December 26, 2011 -- Jeremy Renner Interview: Mission: Impossible 4 -- Ghost Protocol, Tom Cruise Inspiration (

"So Tom's been running around the building the whole time, and I thought 'I can do this.'"

Throwing yourself out of the world's tallest building after the world's most famous actor is all in a day's work for Jeremy Renner, Tom Cruise's co-star in the latest instalment of Mission Impossible, but even Renner admits he was initially terrified.

"There's only this little belt, one wire and a bloke who doesn't look like he's paying attention holding me up, so I was a bit concerned. A couple of seconds later, I was doing it. And it became a beautiful scene, once the terror passed."

Renner has been a go-to name for such chunky, ironic action roles since his Oscar-nominated turn in The Hurt Locker - but he reveals he still has his share of 'slap me' moments:

"It's a strange feeling when Tom Cruise calls your house. I'd met him several times over the years, and we'd sat down to discuss the movie.

"So I went home, the phone rang 15 minutes later, and it was Tom Cruise, asking if I wanted to do it. I couldn't say no, and it all worked out, and I've learned a lot from the guy this past year.

"Tom was very generous with time and compliments. He was very hands-on, and makes you feel part of it, so it was the opposite of intimidating, it was inspiring. He sets a high bar of wanting to make the film as great as it can be, with the best stunts. So we all just wanted to make the film great as well."

The efforts of Renner and his co-stars, including British favourite Simon Pegg, have been rewarded, with Mission: Impossible - Ghost Protocol garnering the best reviews so far of the lucrative series, with particular praise reserved for the gravity-defying stunts.

Renner's character he describes as "a reluctant hero, a bit neurotic" - is the chief analyst for the IMF, thrown into the throes of a major world crisis and forced to team up with Ethan Hunt and his cohorts:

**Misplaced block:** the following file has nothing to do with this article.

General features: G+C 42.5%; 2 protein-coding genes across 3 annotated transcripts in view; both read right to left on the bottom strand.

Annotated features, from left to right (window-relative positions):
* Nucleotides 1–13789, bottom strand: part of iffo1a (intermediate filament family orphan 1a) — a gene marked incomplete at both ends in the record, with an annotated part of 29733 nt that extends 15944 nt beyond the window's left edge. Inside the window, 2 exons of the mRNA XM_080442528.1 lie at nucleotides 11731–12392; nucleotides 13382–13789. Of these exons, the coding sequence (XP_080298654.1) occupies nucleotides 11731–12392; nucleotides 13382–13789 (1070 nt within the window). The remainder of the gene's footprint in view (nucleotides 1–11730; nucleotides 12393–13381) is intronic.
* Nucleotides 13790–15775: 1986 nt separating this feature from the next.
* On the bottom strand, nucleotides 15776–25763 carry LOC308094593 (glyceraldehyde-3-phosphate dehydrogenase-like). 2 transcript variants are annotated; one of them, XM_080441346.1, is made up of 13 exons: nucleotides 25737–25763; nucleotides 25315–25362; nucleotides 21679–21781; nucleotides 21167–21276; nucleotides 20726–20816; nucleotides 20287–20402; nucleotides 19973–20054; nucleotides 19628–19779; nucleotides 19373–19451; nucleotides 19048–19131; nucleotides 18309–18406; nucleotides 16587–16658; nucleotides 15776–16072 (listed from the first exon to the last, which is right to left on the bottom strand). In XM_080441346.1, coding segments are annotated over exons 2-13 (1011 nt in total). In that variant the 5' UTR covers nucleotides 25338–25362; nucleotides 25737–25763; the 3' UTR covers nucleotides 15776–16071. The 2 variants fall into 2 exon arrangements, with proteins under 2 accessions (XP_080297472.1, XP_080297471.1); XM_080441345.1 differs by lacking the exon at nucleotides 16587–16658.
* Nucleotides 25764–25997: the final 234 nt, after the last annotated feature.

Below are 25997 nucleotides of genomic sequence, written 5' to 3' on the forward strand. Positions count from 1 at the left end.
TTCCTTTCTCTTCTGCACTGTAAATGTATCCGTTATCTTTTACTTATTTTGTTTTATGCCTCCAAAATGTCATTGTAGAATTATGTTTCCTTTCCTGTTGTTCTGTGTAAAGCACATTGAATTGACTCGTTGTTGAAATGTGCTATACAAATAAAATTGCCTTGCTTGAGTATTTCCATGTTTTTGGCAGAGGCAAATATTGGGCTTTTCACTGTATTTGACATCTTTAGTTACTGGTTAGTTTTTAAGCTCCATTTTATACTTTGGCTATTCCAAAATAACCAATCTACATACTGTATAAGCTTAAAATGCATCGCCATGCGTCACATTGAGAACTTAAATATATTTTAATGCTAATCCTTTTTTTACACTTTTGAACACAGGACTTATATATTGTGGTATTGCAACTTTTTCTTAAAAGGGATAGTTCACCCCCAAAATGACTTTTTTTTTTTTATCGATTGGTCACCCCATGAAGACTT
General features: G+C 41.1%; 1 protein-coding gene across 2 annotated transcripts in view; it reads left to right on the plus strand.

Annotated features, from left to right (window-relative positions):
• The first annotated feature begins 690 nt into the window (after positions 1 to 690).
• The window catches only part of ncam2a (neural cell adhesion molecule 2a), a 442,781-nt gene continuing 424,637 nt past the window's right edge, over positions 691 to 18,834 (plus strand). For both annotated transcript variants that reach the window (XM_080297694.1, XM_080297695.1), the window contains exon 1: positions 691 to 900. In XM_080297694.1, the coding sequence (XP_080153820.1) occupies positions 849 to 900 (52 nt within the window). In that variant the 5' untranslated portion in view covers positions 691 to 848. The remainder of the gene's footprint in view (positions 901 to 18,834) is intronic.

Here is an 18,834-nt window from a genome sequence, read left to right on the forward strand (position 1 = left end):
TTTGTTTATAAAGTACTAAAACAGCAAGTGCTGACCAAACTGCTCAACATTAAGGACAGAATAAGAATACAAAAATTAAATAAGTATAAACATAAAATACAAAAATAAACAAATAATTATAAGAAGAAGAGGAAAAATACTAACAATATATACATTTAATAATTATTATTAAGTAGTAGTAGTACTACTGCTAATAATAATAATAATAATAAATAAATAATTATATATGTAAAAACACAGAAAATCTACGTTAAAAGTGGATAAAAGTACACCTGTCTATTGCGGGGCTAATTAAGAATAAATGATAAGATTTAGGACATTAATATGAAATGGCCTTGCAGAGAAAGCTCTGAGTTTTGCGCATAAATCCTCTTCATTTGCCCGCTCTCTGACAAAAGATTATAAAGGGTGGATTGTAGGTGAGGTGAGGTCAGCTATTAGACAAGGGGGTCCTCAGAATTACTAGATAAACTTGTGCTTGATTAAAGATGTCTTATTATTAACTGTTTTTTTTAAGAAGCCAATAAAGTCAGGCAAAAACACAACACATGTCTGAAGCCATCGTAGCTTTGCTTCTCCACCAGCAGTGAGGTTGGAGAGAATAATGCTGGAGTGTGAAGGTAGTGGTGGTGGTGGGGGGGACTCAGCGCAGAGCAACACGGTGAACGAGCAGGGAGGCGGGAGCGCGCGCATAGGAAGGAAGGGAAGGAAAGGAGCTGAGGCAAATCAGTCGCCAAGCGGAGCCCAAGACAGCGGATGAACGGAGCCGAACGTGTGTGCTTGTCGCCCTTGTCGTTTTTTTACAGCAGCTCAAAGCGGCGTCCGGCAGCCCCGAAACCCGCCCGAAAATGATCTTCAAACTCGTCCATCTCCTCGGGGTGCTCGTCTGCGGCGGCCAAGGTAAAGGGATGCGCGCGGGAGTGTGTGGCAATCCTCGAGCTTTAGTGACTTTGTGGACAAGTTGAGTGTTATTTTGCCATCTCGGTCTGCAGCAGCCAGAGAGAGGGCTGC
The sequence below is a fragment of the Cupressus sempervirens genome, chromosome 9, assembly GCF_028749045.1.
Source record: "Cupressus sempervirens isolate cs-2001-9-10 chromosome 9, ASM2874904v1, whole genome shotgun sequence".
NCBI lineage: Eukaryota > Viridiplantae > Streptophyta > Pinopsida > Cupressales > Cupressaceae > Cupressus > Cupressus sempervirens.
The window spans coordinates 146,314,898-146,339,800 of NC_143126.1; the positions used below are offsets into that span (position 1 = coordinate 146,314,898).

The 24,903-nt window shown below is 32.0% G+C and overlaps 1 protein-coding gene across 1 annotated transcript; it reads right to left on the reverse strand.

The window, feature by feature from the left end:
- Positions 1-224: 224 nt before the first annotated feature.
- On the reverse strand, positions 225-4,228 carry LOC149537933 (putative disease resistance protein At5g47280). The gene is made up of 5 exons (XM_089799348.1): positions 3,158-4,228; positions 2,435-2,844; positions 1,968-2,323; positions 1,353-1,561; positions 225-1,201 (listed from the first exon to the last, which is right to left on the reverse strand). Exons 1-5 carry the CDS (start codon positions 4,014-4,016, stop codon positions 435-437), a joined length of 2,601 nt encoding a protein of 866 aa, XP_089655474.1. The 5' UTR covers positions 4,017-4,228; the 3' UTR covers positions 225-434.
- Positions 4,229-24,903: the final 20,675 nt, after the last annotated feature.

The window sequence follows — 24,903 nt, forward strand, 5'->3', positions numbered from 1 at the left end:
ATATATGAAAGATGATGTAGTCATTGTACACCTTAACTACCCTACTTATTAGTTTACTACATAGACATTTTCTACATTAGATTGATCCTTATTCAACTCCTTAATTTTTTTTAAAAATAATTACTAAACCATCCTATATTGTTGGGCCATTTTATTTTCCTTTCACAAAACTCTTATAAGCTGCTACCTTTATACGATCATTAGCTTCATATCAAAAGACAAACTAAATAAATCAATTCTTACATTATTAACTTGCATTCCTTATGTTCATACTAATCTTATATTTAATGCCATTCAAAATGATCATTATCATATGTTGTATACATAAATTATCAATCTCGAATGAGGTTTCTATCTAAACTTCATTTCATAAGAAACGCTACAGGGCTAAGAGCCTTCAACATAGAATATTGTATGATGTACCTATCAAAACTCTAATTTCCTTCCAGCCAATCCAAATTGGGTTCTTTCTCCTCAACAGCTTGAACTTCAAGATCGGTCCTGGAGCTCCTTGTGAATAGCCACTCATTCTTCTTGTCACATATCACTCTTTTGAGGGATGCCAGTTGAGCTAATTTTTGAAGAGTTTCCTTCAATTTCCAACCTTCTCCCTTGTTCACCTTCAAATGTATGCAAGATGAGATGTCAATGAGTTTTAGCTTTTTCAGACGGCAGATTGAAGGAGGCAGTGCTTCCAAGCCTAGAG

"I don't think initially my character was meant to have a sense of humour, but I think because director Brad Bird's own sense of humour came to bear - his take on the movie was not taking it that seriously, for example, we had all these fun gadgets, which he was quite happy when they broke, for dramatic tension as well as some comic relief. It wasn't a conscious choice to be a funny character, but I feel like it's well-rounded enough for a big popcorn movie."

Renner, who will also be on our screens later next year in the superhero-laden Avengers film, as well as the first Bourne enterprise without Matt Damon, is well positioned to reflect on what the Cruise-Bird combo bring to the screen in this episode of Mission that sets it apart:

"Brad, because of his experience in animation, has a really great attention to detail and shot composition. He spends a lot of time putting all those little characters into the right position, and out of that comes something funny or absurd. It's his sensibility of humanity that is the most specific thing that he brings to the Mission franchise.

"And Tom is very hands on as a producer and, from my perspective, was always trying to protect Brad's vision. There are a lot of cooks in a big, big movie like this, everybody with an opinion, is what I'm discovering. So, to make sure the film doesn't get out of hand, you need powerful producers like Tom who can protect that vision, make sure it comes from Brad Bird's eyes only."

Renner laughs.

"I stay out of that. I only scream and scratch when something's only 'really good' or 'good', I want to be great, or let's go home. When Bird said something was 'pretty much perfect' on a stunt, I would say 'let's do it again'. That's the only time I'll chime up."